My brother Bill was executed on 8/7/02 by Texas without ever having his
DNA evidence tested.
If we can show that an innocent man was executed, maybe it will be enough
to get a moratorium on the death penalty. We are going to try to have the
DNA tested but the expense is about $5,000. If anyone wishes to contribute
a donation can be sent to the Bill Kutzner DNA fund c/o Texas Defender Service,
412 Main Street, Suite 1150, Houston, TX 7700. The Texas Defender
Service is a non-profit organization that helps death row inmates when all
other avenues have failed or given up.
I have attached my recent letter to Texas Rep. Jerry Madden explaining
some of the arugments against the death penalty. It also contains a letter
from Bill to Rep. Madden.
August 19, 2002
Hon. Jerry Madden
P.O. Box 2910
Austin, TX 78768-2910
Re: Richard W. (Bill) Kutzner – Date of Execution 8/7/02
Dear Representative Madden:
I received your letter after the execution of my brother. I also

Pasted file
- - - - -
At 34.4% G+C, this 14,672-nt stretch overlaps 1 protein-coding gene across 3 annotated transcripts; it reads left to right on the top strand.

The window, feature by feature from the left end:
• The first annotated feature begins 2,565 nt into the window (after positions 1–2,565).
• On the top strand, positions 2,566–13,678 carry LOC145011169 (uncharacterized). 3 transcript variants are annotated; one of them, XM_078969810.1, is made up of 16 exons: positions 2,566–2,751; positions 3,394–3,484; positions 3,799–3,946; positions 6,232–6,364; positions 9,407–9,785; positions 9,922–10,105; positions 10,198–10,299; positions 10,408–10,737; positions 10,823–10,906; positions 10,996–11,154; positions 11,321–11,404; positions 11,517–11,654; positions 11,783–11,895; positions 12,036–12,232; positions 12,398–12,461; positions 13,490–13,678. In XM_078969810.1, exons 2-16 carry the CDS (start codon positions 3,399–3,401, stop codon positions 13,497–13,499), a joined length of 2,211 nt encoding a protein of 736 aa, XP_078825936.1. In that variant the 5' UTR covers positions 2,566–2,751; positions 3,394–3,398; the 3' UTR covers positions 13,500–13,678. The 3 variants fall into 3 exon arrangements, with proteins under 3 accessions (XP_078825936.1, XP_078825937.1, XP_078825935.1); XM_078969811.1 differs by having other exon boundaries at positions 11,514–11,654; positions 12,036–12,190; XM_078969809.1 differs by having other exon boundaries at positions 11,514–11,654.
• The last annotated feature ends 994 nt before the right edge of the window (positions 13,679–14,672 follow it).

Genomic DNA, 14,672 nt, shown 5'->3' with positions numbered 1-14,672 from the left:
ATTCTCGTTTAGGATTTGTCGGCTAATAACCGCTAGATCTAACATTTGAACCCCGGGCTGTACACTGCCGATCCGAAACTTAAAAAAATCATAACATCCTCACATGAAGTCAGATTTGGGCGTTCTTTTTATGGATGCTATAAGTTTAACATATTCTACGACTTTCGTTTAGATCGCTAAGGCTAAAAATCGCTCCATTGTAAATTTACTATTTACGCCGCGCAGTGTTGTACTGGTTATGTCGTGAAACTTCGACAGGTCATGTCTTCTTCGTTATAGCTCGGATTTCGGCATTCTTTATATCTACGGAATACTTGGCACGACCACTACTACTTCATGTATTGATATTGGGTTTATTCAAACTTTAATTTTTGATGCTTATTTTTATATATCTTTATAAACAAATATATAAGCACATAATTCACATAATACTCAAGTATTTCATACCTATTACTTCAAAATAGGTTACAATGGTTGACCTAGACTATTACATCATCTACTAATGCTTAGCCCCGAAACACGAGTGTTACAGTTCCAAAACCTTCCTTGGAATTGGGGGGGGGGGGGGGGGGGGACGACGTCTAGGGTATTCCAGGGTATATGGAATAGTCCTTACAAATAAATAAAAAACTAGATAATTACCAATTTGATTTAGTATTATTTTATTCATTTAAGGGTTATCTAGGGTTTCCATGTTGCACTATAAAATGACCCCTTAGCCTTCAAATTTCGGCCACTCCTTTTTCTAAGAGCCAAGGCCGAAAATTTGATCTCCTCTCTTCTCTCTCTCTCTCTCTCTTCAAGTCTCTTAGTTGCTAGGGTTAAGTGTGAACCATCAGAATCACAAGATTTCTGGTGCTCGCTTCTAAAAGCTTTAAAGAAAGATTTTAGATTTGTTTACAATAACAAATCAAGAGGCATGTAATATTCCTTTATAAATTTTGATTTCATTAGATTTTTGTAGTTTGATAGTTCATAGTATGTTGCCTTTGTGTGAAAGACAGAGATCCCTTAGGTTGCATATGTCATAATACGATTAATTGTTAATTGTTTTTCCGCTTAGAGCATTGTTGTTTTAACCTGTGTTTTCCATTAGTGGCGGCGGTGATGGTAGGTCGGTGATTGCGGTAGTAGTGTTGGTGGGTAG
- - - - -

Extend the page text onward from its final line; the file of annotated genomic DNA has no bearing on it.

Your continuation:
received a letter from my brother to you. I’m sorry that it has taken me
this long to get to this, but as you might understand, I have had other
things on my mind.
When my brother was alive, I did all of my brother’s legal typing and
many letters that he wanted to look nice and be readable. It was
also a way for him to have a copy of all correspondence. Copies of
all letters received from various Texas legislators were forwarded to Bill.
I never held back from him, the good or the bad. Here is what he wrote:
“Sis, even if I don’t survive, please follow-up on this to maybe help
the next guy. Here is a partial answer to Jerry Madden, who doesn’t
understand that I easily met the standard intended by the Legislature,
which was why the CCA adopted a different and far more difficult one to
meet. By the way, you missed two points in your Madden letter – 30
fingerprints including some on her purse and its scattered contents (none
of which were mine) and a person seen at the crime scene that the State
lied about knowing who it was.”
“Dear Mr. Madden:
You stated in your letter that prisoners were getting tests and that’s
partly true. The example you gave in the Dallas article, the exoneration